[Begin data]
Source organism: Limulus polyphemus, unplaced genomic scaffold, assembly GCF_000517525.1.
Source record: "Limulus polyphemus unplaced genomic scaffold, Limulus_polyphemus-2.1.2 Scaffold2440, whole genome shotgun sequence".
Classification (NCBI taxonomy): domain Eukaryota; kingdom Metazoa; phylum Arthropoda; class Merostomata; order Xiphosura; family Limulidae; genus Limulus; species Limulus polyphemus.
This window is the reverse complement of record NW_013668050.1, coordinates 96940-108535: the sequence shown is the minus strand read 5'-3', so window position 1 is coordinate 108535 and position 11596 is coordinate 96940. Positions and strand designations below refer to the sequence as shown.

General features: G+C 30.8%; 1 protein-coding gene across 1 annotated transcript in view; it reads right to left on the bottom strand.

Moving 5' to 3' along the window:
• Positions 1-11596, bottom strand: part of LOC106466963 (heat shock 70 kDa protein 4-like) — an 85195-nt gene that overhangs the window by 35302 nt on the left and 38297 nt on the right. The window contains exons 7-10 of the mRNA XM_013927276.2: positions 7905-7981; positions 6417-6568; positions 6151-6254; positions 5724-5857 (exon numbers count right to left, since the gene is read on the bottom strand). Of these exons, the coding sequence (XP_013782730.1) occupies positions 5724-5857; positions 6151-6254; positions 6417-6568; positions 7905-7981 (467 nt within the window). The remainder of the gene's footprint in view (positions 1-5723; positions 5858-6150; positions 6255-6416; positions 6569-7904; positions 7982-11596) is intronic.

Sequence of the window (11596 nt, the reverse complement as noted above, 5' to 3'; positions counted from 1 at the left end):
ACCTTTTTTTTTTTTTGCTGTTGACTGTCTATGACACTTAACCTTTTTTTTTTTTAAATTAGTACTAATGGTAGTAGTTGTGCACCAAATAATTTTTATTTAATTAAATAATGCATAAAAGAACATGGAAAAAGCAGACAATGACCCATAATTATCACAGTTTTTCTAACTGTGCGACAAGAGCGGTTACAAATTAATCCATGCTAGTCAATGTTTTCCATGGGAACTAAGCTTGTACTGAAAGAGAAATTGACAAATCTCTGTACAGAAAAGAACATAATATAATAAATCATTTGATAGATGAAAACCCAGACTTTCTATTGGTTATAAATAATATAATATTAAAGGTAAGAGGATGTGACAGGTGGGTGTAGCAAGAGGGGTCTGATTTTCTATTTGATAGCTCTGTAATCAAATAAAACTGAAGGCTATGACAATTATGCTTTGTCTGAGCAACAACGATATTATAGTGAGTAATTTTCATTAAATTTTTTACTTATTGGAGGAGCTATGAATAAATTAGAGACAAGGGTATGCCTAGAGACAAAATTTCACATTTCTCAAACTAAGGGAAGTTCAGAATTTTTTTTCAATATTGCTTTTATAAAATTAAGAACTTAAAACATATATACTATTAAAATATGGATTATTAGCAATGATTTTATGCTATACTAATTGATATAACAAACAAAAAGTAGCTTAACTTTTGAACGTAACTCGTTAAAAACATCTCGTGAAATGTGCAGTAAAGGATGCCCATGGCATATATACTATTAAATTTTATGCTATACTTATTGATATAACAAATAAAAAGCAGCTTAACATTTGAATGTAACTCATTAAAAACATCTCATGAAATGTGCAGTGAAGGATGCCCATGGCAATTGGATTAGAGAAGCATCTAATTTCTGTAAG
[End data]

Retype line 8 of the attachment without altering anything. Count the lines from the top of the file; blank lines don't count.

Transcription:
Sequence of the window (11596 nt, the reverse complement as noted above, 5' to 3'; positions counted from 1 at the left end):